Wage and Hour Defense Blog

Wage and Hour Defense Blog

Tag Archives: Industrial Welfare Commmission

California Health Care Workers Can Waive Breaks – Employment Law This Week

Featured on Employment Law This Week – California health care workers can still waive some breaks.

In February 2015, a California appeals court invalidated an order from the Industrial Welfare Commission (IWC) that allowed health care workers to waive certain meal breaks. The court found the order, which allowed the workers to miss one of their two meal periods when working over eight hours, was in direct conflict with the California Labor Code. The state legislature then passed a new law giving the IWC authority to craft exceptions going forward for health care workers. This month, the appeals court concluded … Continue Reading

California Court of Appeal Reverses Previous Decision and Affirms the Use of Second Meal Period Waivers for Health Care Employers

Kevin SullivanA little more than two years ago, we wrote about how a California Court of Appeal’s decision exposed health care employers to litigation if they relied upon IWC Wage Order 5 for meal period waivers. That decision was Gerard v. Orange Coast Memorial Medical Center (“Gerard I”), where the Court of Appeal concluded that IWC Wage Order 5 was partially invalid to the extent it authorized second meal period waivers on shifts over 12 hours. Much has happened since then.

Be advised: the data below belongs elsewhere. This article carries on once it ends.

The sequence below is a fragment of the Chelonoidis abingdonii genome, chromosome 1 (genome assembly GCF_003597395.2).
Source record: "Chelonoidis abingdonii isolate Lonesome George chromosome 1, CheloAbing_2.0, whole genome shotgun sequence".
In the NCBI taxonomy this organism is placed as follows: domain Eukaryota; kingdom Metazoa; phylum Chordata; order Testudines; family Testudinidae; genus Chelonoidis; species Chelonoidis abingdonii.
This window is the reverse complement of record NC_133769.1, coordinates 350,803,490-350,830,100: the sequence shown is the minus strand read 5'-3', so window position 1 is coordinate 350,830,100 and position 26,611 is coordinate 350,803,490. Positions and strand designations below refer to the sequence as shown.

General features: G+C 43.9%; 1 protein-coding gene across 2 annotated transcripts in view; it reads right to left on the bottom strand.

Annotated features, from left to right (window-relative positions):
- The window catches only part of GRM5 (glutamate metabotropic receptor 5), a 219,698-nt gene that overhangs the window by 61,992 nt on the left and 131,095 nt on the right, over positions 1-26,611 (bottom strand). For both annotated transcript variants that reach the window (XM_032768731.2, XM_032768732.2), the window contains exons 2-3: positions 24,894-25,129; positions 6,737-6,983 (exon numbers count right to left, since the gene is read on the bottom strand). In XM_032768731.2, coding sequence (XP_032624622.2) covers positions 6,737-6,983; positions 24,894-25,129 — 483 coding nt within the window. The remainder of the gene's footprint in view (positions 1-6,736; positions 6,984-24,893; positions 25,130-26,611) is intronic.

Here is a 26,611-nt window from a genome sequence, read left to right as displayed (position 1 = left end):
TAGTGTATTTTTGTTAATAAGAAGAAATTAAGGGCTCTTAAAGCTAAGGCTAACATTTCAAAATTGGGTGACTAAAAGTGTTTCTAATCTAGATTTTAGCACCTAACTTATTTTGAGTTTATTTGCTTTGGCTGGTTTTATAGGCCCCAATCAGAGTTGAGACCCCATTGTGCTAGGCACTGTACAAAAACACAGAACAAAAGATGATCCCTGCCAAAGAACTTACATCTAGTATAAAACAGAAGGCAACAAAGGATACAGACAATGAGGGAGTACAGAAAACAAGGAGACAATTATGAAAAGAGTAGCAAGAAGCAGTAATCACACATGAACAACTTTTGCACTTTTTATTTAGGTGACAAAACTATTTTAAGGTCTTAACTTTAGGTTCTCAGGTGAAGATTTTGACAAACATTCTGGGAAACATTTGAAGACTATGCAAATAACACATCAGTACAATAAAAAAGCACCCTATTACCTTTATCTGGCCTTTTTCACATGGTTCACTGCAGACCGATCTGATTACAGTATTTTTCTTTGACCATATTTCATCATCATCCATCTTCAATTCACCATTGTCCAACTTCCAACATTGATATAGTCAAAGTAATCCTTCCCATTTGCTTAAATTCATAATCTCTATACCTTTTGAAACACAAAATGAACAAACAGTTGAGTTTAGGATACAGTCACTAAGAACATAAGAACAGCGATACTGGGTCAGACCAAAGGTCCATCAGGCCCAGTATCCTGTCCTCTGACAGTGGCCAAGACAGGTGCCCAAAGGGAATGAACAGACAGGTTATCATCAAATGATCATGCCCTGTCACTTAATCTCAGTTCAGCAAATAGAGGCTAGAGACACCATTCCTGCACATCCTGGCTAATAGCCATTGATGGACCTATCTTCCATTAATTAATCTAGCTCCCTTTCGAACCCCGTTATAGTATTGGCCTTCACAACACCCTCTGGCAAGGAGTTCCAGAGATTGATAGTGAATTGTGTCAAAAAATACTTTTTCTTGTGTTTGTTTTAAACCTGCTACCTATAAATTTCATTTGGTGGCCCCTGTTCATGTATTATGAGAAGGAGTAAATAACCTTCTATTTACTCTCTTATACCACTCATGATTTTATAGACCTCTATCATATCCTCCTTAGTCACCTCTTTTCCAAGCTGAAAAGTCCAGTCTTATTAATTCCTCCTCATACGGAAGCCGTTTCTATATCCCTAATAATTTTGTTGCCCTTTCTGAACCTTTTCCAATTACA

After Gerard I was published, the Legislature moved quickly to enact SB 327, which amended Labor Code … Continue Reading

California Court of Appeal Decision Exposes Healthcare Employers to Litigation if They Relied upon Wage Order for Meal Period Waivers

Employers in California – and healthcare employers in particular – have been besieged by wage-hour class actions for more than a decade. They have been sued repeatedly on claims that they have not complied with the terms of Industrial Welfare Commission (“IWC”) Wage Orders. Now, as a result of a new decision from the California Court of Appeal, they may face lawsuits based not on a failure to comply with the language of a Wage Order, but because they in fact relied upon language in a Wage Order. It is a development that may lead many employers to throw up … Continue Reading

California Supreme Court Expands Definition of “Employer” In Wage-Hour Cases

by Michael Kun and Aaron Olsen

Already besieged by wage-hour lawsuits, employers with operations in California may see more of these cases, or may be brought into wage-hour litigation where they might not have been before, as a result of a new decision by the California Supreme Court expanding the definition of "employer." The decision creates greater exposure to litigation for those companies that use the services of independent contractors, temporary agencies or other similar entities with whom the employer has a close relationship.

The plaintiffs in Martinez v. Combs were seasonal agricultural workers who picked strawberries for Munoz & … Continue Reading

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